Cornerless Architecture: 6 Spherical Buildings that Really Exist
Over the centuries of development of engineering thought, a huge number of spherical buildings and domes have been created all over the world. Numerous modern architectural structures have successfully proven that a building may not have corners at all. Cultural and shopping centers, temples, cinemas in the form of huge balls shock our imagination.
Some of them have a faceted facade, some are smooth, but each building necessarily becomes a kind of architectural icon due to its unique geometry. Let’s look at some incredible spherical buildings around the world, and you will certainly want to see them with your own eyes.
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The Biosphere, Environment Museum – Montreal, Canada
The museum, dedicated to the environment and water resources, is located in the Jean-Drapeau Park on the Saint Helen’s Island. This construction was originally the US pavilion at Expo-67.
The pavilion, which looked like a big soap bubble, made a tremendous impression and then it was decided to keep it. The outer shell, wrapped the museum, which appeared inside it, is a geodesic dome with a diameter of 76 meters, assembled from steel rods. In 1990, the former pavilion was turned into the museum and after 5 years it again received visitors in a new quality.
Bolwoningen Community – Den Bosch, Netherlands
This experimental housing subsidized by the Dutch government has become the hallmark of a small town. 50 spheres similar to alien ships are located near an artificial lake. Each house basically has a cylinder, onto which a balloon with a diameter of 5.5 meters is hoisted. Despite that housing is not very suitable because of a small size, people live there. Such houses are especially attractive to bohemians and students who want to live in a unique setting. In addition to its non-conventional form, houses are also notable for the fact that they are easy to dismantle and transport to other places.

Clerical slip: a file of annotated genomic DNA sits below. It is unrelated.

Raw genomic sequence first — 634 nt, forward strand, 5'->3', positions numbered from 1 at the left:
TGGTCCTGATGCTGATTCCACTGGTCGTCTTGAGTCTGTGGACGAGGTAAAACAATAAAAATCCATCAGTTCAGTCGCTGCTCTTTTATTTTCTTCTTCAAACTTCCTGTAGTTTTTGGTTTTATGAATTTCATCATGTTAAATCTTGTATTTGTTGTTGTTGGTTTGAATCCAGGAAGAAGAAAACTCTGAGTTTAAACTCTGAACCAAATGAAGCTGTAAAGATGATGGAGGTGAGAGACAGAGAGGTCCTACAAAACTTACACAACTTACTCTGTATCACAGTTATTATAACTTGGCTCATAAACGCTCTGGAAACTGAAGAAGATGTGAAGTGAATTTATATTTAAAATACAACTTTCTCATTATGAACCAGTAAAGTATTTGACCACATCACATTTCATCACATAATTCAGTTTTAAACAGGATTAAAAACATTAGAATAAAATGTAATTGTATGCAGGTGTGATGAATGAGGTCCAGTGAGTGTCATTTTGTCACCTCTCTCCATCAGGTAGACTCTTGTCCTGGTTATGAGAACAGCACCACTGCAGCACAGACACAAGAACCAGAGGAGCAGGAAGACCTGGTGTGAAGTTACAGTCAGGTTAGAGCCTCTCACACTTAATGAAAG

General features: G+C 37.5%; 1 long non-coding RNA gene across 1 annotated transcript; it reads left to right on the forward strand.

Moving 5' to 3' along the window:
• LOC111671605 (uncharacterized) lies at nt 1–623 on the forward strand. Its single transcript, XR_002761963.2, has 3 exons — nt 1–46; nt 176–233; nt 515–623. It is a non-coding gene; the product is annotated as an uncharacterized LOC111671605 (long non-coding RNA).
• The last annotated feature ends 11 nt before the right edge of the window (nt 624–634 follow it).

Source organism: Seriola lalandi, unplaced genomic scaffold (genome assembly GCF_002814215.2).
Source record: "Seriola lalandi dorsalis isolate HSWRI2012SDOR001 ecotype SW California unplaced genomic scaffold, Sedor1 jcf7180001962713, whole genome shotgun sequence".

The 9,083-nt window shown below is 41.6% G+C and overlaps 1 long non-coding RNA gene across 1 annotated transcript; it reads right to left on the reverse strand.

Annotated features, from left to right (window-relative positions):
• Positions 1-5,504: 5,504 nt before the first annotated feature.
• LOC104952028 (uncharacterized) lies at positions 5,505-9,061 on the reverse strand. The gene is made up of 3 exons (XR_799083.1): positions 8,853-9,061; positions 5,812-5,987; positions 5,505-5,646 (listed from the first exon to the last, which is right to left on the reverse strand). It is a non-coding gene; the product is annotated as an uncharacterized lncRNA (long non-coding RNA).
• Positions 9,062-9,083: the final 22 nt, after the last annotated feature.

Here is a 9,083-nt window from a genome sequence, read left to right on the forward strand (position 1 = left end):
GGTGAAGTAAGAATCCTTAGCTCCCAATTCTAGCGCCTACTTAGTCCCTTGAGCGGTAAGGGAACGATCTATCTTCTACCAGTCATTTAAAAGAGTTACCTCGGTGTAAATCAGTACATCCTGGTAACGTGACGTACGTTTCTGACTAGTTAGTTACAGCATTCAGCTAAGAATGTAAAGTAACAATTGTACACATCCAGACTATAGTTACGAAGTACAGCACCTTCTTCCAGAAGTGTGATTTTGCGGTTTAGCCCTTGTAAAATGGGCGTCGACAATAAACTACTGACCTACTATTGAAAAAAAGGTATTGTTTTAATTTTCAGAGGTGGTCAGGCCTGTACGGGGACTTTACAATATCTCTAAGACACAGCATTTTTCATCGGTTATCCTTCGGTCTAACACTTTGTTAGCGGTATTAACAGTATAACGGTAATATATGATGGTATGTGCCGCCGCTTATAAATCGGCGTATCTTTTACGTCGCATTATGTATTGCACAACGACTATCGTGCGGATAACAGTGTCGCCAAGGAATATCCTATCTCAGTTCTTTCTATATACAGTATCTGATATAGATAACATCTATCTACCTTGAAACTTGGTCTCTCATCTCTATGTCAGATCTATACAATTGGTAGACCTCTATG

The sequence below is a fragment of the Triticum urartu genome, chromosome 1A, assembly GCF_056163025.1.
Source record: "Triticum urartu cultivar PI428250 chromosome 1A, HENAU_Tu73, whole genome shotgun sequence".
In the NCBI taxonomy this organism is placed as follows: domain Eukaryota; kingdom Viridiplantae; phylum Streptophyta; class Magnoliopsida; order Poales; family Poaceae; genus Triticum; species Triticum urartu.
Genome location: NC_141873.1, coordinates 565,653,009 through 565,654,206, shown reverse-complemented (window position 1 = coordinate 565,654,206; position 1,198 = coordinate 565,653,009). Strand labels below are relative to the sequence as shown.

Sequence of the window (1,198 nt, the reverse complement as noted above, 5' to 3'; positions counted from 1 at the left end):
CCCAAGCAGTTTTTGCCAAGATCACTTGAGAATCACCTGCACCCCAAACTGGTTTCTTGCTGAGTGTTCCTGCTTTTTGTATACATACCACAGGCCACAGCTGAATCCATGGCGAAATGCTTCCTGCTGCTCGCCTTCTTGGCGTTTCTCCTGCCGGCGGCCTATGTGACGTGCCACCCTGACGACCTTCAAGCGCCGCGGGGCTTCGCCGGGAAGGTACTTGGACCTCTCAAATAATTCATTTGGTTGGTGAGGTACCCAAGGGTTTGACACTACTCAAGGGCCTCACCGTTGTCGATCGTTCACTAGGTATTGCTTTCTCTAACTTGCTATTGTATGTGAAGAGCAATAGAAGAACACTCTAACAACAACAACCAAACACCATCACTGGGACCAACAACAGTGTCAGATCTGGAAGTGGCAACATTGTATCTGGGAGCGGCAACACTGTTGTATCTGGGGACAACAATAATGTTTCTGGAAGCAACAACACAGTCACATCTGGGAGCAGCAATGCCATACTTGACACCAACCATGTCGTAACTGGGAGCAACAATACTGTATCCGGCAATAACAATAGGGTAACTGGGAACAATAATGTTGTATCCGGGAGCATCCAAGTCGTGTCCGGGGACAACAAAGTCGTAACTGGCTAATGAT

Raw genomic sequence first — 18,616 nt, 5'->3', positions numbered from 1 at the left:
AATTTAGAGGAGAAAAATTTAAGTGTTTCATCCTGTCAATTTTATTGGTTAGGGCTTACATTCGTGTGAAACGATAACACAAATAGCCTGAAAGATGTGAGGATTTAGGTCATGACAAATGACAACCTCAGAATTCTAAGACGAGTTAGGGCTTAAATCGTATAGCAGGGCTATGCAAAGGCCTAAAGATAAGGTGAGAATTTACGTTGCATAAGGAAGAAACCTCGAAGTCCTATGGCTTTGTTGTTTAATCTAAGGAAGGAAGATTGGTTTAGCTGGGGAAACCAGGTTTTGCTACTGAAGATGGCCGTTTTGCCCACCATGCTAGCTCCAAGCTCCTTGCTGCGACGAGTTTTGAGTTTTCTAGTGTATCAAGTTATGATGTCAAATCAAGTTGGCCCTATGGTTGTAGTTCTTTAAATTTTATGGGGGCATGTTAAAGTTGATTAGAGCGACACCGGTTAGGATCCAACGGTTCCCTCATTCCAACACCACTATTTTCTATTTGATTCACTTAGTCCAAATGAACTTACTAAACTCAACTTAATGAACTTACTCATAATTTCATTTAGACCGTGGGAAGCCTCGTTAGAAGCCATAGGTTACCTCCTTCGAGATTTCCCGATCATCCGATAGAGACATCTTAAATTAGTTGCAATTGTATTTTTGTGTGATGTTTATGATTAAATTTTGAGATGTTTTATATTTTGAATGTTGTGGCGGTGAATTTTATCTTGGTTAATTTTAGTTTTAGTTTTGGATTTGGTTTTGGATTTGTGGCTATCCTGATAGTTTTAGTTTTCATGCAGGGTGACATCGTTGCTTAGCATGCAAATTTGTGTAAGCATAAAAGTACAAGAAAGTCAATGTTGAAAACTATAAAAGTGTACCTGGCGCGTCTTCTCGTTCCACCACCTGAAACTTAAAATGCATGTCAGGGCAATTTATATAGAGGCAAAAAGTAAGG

La Seine Musicale – Paris, France
The Philharmonic was built on Seguin Island in the middle of the Seine, on the site of the former Renault plant. The company inherited an extended pedestal for a sphere consisting of a wooden patterned grid and an overhanging sail made of solar panels.
The sail moves along the rails after the sun. Architect Shigeru Ban remained faithful to the traditions of using wood in his buildings, and the use of solar panels and extensive landscaping added to the concert complex even more environmental friendliness.
The Joe and Rika Mansueto Library – Chicago, USA
The architect was faced with the task of creating the most transparent, functional space, while not occupying a vast territory and not covering the famous Henry Moore’s “Nuclear Energy” sculpture, created in honor of the historic moment – the first nuclear reaction that was carried out there in 1942 in Chicago University by Nobel laureate Enrico Fermi.
The major designer of the library decided to remove underground the main treasure of the library – a high-tech 5-floor book depository with 3.5 million books, and cover the aboveground part with a reading room for 180 visitors with a dome.
The structure is a grid of steel tubes with cells. At the bottom, the glass is completely transparent, and on the upper tiers in the cells it’s fritted and reflects up to 70% of solar heat, which saves the cost of air conditioning. The columns, in addition to the supporting function, took on the task of hiding the ventilation and heating systems.
Ericsson Globe – Stockholm, Sweden
Ericsson Globe is considered to be the world’s largest spherical building – it can accommodate up to 16 thousand visitors at once. The diameter of the Globe Arena is 110 meters and its height is 85 meters. The huge dome is based on 48 curved steel columns, the inner shell is aluminum grating, and the outer one is made from very thin metal plates laid on an aluminum grating.
Hockey matches, concerts of celebrities are constantly held there, and, in addition, Ericsson Globe boasts a very original viewing platform, moving from one side of the building to the other.
Millennium Dome – London, Great Britain
This grandiose building was erected for the Millennium Experience exhibition, which was dedicated to the celebration of the arrival of the third millennium. After the exhibition closed, the Dome became an O2 entertainment complex.
The structural features of the building are as follows: the dome is supported by 12 hundred-meter masts, from which cables with a total length of more than 70 kilometers hang. It’s the cables that give the Millennium Dome the necessary shape and support the entire construct. The coating is made of the lightest white fiberglass with Teflon.
An interesting fact is that a prime meridian passes through the western edge of the Millennium Dome.